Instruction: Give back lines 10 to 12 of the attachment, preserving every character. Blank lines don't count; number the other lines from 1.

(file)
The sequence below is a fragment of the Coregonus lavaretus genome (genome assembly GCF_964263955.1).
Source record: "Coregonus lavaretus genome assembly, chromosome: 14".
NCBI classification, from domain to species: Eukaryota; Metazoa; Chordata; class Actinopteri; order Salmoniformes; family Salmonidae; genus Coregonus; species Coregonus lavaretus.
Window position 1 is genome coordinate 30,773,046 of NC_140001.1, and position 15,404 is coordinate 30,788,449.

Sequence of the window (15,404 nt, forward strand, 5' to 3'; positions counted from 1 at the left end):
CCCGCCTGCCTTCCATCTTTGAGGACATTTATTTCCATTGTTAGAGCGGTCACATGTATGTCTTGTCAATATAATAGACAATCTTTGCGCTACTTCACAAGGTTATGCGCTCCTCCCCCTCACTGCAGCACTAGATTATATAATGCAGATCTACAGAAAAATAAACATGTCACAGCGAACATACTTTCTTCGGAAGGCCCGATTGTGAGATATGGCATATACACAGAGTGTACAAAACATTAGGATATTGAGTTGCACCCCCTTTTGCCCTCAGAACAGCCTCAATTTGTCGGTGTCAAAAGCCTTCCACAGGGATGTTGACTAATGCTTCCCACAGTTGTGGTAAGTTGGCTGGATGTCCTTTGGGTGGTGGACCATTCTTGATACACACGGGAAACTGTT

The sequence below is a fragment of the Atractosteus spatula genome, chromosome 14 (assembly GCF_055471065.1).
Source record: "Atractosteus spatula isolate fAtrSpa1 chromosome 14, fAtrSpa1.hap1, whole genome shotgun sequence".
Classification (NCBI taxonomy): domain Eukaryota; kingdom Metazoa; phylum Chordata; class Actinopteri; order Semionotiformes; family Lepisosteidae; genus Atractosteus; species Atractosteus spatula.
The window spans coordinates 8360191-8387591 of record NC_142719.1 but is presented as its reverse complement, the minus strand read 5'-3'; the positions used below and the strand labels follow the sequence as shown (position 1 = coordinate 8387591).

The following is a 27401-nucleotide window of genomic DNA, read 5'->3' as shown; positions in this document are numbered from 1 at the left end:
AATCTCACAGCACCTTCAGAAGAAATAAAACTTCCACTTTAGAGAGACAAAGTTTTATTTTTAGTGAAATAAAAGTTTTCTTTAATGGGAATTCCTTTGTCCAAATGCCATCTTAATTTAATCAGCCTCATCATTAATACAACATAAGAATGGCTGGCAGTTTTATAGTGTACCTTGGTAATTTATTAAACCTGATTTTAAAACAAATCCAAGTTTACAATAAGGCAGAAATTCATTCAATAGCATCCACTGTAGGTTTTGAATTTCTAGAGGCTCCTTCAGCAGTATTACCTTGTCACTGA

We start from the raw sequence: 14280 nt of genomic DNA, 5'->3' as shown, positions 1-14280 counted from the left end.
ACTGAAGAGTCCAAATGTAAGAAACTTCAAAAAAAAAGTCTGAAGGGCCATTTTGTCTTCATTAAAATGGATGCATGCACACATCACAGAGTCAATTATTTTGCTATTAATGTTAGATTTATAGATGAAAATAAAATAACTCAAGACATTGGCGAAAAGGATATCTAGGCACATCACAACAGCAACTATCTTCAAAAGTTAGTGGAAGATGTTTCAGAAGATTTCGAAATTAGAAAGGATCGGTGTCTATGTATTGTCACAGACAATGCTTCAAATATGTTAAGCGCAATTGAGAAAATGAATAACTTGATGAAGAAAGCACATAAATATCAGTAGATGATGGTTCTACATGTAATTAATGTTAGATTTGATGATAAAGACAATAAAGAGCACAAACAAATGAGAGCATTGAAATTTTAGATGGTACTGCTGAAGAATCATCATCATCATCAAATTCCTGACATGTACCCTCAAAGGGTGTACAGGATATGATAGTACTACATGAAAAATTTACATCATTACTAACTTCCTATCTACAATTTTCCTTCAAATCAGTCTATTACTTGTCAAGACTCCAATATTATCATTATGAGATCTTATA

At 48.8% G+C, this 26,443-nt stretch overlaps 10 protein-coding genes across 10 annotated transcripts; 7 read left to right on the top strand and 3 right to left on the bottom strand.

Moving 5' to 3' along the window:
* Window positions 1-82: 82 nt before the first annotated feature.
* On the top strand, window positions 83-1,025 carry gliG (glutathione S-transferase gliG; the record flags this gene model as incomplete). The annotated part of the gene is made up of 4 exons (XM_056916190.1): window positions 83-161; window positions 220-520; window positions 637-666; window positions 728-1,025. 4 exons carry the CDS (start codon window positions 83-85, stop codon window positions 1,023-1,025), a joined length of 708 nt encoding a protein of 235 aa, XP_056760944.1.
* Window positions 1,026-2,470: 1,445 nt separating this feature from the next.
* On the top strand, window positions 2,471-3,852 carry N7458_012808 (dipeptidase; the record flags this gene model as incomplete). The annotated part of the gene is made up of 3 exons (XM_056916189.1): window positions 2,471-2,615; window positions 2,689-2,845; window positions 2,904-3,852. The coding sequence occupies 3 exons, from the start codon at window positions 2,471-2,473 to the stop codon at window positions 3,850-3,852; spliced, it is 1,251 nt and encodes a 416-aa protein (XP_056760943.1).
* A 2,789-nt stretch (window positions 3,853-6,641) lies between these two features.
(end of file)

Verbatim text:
The window spans coordinates 8360191-8387591 of record NC_142719.1 but is presented as its reverse complement, the minus strand read 5'-3'; the positions used below and the strand labels follow the sequence as shown (position 1 = coordinate 8387591).

The following is a 27401-nucleotide window of genomic DNA, read 5'->3' as shown; positions in this document are numbered from 1 at the left end:
AATCTCACAGCACCTTCAGAAGAAATAAAACTTCCACTTTAGAGAGACAAAGTTTTATTTTTAGTGAAATAAAAGTTTTCTTTAATGGGAATTCCTTTGTCCAAATGCCATCTTAATTTAATCAGCCTCATCATTAATACAACATAAGAATGGCTGGCAGTTTTATAGTGTACCTTGGTAATTTATTAAACCTGATTTTAAAACAAATCCAAGTTTACAATAAGGCAGAAATTCATTCAATAGCATCCACTGTAGGTTTTGAATTTCTAGAGGCTCCTTCAGCAGTATTACCTTGTCACTGA